Some history of the George and Dragon on Barr Street
The George and Dragon was located at the south-eastern end of Barr Street amid a hive of back-to-backs and court housing. The fully licensed house was established by 1841 when Thomas Billingham was the gaffer.
In the mid-19th century the pub was very much involved in sporting affairs, the house being the centre of local pigeon-racing. Boxing was also high on the agenda at the George and Dragon.
Before the First World War Mitchell's and Butler's tried on several occasions to remove the licence of the George and Dragon and transfer it to a new public house at Bordesley Green.
The last year in which the pub is listed in Birmingham's trade directories is 1927 when Joseph Norris was the publican.
The premises of the George and Dragon became the Old Edwardians Boys' Club for a number of years.
Licensees of this pub
1841 - Thomas Billingham
1845 - Samuel Chilton
1849 - Elizabeth Richards
1854 - Edward Thomas
1862 - William Buxton
1868 - James White
1869 - Thomas Hitchens
1875 - Benjamin Patrick
1881 - Henry Nash
1886 - William Biddle
1895 - George Miller
1900 - Mrs Rosa Richards
1907 - Mrs Alice Davis
1914 - Leonard George Blocksidge
1925 - Joseph Norris
If you have a genealogy story or query regarding the George and Dragon you can contact me and I will post it here in addition to including your message within the website pages for Birmingham Genealogy.
This map shows the location of the George and Dragon in 1889, a period when there was a lot of housing in and around Barr Street.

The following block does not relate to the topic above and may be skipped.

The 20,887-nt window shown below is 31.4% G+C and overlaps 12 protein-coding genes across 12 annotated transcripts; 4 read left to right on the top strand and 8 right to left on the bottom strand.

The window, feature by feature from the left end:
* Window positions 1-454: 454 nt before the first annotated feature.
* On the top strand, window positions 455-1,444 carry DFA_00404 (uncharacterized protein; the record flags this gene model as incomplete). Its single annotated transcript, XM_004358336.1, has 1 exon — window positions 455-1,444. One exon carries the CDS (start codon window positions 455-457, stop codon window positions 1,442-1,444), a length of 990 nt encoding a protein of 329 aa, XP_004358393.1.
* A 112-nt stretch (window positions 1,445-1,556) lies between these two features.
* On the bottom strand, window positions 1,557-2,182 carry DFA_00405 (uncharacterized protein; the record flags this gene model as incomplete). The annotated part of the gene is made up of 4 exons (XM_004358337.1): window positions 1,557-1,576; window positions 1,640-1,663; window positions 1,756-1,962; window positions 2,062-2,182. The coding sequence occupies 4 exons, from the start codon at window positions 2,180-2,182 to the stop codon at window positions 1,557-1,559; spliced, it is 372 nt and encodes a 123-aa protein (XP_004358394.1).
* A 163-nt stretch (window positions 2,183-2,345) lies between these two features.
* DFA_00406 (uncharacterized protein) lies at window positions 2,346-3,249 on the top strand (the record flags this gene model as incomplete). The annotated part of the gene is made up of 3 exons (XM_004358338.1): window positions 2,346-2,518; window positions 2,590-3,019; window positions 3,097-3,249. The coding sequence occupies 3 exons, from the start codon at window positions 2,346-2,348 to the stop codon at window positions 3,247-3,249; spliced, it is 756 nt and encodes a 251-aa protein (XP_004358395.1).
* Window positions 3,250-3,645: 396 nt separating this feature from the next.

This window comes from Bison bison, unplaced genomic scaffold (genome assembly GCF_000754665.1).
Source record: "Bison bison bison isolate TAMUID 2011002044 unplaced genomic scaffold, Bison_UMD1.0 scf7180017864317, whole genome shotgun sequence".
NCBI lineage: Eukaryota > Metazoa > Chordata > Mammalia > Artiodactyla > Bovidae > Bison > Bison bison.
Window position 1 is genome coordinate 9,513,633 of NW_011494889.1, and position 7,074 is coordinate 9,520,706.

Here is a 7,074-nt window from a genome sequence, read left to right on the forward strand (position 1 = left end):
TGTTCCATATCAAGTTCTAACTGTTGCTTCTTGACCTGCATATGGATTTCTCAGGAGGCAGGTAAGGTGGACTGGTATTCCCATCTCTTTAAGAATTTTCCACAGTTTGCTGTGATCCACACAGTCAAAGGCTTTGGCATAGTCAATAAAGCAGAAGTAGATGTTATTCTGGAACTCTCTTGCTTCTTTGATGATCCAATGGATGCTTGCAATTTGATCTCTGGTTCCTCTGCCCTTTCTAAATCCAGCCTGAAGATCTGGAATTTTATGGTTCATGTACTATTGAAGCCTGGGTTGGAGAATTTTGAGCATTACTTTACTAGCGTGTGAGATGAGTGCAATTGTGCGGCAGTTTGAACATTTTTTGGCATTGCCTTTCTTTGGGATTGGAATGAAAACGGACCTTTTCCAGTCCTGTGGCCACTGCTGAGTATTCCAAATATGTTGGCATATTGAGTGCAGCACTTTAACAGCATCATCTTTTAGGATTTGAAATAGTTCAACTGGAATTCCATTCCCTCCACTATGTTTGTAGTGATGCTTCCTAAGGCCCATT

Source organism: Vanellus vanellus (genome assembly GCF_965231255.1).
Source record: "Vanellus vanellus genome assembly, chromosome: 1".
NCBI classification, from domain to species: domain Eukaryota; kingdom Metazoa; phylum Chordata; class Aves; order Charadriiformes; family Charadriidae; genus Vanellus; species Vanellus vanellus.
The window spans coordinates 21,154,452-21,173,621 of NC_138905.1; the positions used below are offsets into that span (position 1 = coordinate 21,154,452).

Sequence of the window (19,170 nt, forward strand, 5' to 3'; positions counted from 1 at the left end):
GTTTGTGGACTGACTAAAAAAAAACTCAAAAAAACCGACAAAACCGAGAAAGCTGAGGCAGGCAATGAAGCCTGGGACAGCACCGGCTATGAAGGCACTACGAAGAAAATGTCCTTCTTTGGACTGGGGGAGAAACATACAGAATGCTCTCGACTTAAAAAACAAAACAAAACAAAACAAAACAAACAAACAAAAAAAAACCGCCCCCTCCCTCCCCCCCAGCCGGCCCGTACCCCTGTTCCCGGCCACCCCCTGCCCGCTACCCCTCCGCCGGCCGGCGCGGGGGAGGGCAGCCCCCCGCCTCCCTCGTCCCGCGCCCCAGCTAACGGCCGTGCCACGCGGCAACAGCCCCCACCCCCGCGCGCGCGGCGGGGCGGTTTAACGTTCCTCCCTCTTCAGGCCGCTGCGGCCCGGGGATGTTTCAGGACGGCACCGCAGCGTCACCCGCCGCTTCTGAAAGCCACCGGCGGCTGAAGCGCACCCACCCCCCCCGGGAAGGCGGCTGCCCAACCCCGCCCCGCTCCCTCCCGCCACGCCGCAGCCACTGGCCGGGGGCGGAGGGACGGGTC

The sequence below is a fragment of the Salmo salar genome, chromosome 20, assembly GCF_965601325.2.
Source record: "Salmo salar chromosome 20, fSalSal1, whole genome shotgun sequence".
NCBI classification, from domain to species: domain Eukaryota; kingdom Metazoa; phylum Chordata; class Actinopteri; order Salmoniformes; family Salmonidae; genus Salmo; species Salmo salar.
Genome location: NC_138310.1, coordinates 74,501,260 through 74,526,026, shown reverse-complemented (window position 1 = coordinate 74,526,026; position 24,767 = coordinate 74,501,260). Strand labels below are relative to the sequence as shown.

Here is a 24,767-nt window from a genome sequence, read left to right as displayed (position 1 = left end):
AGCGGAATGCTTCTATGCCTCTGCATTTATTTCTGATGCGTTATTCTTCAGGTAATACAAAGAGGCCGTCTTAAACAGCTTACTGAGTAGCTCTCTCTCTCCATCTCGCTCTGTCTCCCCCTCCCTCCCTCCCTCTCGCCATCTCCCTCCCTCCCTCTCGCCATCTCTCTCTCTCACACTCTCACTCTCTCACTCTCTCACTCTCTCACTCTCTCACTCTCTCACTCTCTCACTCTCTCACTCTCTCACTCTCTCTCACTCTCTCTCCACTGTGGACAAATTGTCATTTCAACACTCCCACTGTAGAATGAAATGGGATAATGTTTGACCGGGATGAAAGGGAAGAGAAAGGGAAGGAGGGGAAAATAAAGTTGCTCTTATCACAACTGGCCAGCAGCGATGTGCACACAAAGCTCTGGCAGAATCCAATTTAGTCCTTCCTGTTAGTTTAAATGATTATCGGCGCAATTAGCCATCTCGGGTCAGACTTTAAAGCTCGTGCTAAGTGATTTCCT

Aston Brook through Aston Manor
Birmingham City Council
Birmingham History Forum
Birmingham Places and Place Names
Carl Chinn Archive
Ladywood Past and Present
Perry Barr and Beyond
Winson Green to Brookfields
Have Your Say
If you would like to share any further information on this pub - perhaps you drank here in the past? Or maybe knew a previous publican? Whatever the reason it would be great to hear of your stories or gossip. Simply send a message and I'll post it here.
"Fairy tales do not give the child his first idea of bogey. What fairy tales give the child is his first clear idea of the possible defeat of
bogey. The baby has known the dragon intimately ever since he had an imagination. What the fairy tale provides for him is a St. George to kill the dragon."
G. K. Chesterton
"Harry Taylor and Matchett. The friends of these Birmingham light-weights met at Mr. Hitchen's, George and Dragon, Barr Street, on Monday
evening, Taylor being present to ratify articles to box at 8st. 3lb, for 25/-. a-side, in two months, but Taylor, not feeling secure of raising that amount, sooner than
mislead his friends forfeited the money down, offering however, to fight Matchett an off-hand engagement in a week for a "tenner," but the latter being on a
sparring tour the affair fell through."
The Sportsman : May 6th 1869 Page 4.